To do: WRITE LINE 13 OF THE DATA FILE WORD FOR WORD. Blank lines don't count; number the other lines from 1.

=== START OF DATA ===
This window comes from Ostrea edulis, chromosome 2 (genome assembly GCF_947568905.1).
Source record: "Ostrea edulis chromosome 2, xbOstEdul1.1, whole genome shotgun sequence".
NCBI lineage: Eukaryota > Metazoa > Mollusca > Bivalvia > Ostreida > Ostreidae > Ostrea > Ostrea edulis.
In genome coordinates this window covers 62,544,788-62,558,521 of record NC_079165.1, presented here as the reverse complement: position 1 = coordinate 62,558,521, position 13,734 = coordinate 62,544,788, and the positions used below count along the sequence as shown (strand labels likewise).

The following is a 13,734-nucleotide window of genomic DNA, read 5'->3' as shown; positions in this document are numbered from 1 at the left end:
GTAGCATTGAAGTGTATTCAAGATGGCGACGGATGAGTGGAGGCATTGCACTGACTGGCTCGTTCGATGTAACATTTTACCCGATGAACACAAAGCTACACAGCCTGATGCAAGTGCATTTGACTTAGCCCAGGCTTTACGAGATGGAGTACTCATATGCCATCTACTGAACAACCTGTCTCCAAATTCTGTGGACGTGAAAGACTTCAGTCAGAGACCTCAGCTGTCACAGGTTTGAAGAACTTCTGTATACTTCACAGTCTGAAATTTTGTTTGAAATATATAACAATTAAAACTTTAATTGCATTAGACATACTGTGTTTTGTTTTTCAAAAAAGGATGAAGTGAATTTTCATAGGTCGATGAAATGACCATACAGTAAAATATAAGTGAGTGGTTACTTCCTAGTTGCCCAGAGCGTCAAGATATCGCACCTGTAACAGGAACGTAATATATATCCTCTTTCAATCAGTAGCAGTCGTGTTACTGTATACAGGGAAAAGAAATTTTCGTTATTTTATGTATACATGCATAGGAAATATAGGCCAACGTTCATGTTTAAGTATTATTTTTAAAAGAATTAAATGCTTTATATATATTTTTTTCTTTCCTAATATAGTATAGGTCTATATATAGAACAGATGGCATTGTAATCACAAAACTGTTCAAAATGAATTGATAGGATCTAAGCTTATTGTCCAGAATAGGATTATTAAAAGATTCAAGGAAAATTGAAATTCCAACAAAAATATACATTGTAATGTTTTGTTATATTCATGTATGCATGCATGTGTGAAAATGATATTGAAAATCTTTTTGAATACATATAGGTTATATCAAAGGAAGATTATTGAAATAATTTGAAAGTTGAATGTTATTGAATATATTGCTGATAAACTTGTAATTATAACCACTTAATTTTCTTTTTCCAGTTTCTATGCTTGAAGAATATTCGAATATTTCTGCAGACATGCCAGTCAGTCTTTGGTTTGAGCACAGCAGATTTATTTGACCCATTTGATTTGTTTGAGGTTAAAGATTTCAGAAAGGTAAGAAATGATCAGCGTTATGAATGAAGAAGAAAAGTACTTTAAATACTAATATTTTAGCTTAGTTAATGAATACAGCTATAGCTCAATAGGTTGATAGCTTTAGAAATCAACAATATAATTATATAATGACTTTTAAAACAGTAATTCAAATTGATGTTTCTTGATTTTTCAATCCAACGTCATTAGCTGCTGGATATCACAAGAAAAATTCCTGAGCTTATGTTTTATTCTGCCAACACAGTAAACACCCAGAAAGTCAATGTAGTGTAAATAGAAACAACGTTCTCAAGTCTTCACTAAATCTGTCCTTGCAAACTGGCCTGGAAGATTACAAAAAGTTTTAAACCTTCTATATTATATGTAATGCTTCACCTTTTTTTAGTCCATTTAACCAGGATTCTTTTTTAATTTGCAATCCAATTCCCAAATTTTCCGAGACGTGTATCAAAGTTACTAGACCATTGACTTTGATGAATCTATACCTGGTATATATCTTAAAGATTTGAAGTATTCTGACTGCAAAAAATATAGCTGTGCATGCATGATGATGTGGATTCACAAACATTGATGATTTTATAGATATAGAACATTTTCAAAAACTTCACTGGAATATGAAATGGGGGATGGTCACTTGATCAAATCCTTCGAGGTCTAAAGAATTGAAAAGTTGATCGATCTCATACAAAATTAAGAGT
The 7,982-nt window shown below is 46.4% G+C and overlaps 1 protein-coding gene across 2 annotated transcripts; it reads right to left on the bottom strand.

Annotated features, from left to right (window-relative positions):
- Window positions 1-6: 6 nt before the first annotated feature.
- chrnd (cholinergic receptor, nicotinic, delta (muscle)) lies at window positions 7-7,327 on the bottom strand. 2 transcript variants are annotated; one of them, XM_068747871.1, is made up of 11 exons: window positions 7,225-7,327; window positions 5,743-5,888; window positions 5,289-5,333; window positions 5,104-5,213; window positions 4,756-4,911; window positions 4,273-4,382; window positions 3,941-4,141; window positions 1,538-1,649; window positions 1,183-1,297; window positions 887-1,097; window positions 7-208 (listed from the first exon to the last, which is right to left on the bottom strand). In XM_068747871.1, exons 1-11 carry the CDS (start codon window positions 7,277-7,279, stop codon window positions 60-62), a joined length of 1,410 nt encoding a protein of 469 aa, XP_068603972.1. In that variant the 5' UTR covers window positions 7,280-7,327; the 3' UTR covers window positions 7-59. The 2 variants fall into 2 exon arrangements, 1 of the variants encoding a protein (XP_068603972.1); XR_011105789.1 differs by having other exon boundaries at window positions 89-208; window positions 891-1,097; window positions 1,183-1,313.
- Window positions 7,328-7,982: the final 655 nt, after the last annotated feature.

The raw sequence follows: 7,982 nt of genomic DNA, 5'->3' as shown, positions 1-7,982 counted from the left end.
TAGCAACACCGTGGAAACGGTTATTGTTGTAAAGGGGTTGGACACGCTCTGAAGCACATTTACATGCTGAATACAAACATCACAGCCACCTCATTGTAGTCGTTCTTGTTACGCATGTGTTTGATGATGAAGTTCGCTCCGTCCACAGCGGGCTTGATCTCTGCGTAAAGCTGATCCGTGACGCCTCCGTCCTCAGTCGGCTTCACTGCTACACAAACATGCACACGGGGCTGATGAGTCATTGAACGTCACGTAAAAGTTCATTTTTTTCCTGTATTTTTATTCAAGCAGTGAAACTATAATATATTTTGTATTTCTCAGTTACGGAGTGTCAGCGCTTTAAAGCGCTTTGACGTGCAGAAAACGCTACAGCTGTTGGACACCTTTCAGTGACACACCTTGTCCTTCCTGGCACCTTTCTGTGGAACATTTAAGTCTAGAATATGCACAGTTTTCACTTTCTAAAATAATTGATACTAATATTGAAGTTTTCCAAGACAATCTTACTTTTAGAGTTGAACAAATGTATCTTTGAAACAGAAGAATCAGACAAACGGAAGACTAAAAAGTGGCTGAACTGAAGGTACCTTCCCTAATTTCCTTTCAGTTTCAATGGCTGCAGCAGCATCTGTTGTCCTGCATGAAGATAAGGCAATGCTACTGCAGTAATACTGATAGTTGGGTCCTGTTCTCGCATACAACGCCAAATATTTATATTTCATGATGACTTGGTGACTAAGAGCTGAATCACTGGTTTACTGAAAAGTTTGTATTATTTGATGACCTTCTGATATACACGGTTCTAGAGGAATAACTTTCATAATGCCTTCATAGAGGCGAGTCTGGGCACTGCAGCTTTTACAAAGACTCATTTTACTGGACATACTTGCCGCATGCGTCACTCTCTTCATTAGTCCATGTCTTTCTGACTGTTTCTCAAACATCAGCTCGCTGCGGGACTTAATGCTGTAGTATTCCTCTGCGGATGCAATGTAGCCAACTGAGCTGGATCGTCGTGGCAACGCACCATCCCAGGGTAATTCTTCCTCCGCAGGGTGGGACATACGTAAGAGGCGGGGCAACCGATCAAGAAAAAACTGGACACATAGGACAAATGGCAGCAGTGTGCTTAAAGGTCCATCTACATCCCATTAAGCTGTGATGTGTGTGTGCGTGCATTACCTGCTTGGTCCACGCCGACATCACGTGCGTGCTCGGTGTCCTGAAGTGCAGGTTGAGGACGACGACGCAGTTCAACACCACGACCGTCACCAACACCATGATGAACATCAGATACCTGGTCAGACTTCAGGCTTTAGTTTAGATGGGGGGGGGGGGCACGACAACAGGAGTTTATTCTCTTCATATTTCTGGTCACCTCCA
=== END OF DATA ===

TAGCAACACCGTGGAAACGGTTATTGTTGTAAAGGGGTTGGACACGCTCTGAAGCACATTTACATGCTGAATACAAACATCACAGCCACCTCATTGTAGTCGTTCTTGTTACGCATGTGTTTGATGATGAAGTTCGCTCCGTCCACAGCGGGCTTGATCTCTGCGTAAAGCTGATCCGTGACGCCTCCGTCCTCAGTCGGCTTCACTGCTACACAAACATGCACACGGGGCTGATGAGTCATTGAACGTCACGTAAAAGTTCATTTTTTTCCTGTATTTTTATTCAAGCAGTGAAACTATAATATATTTTGTATTTCTCAGTTACGGAGTGTCAGCGCTTTAAAGCGCTTTGACGTGCAGAAAACGCTACAGCTGTTGGACACCTTTCAGTGACACACCTTGTCCTTCCTGGCACCTTTCTGTGGAACATTTAAGTCTAGAATATGCACAGTTTTCACTTTCTAAAATAATTGATACTAATATTGAAGTTTTCCAAGACAATCTTACTTTTAGAGTTGAACAAATGTATCTTTGAAACAGAAGAATCAGACAAACGGAAGACTAAAAAGTGGCTGAACTGAAGGTACCTTCCCTAATTTCCTTTCAGTTTCAATGGCTGCAGCAGCATCTGTTGTCCTGCATGAAGATAAGGCAATGCTACTGCAGTAATACTGATAGTTGGGTCCTGTTCTCGCATACAACGCCAAATATTTATATTTCATGATGACTTGGTGACTAAGAGCTGAATCACTGGTTTACTGAAAAGTTTGTATTATTTGATGACCTTCTGATATACACGGTTCTAGAGGAATAACTTTCATAATGCCTTCATAGAGGCGAGTCTGGGCACTGCAGCTTTTACAAAGACTCATTTTACTGGACATACTTGCCGCATGCGTCACTCTCTTCATTAGTCCATGTCTTTCTGACTGTTTCTCAAACATCAGCTCGCTGCGGGACTTAATGCTGTAGTATTCCTCTGCGGATGCAATGTAGCCAACTGAGCTGGATCGTCGTGGCAACGCACCATCCCAGGGTAATTCTTCCTCCGCAGGGTGGGACATACGTAAGAGGCGGGGCAACCGATCAAGAAAAAACTGGACACATAGGACAAATGGCAGCAGTGTGCTTAAAGGTCCATCTACATCCCATTAAGCTGTGATGTGTGTGTGCGTGCATTACCTGCTTGGTCCACGCCGACATCACGTGCGTGCTCGGTGTCCTGAAGTGCAGGTTGAGGACGACGACGCAGTTCAACACCACGACCGTCACCAACACCATGATGAACATCAGATACCTGGTCAGACTTCAGGCTTTAGTTTAGATGGGGGGGGGGGGCACGACAACAGGAGTTTATTCTCTTCATATTTCTGGTCACCTCCA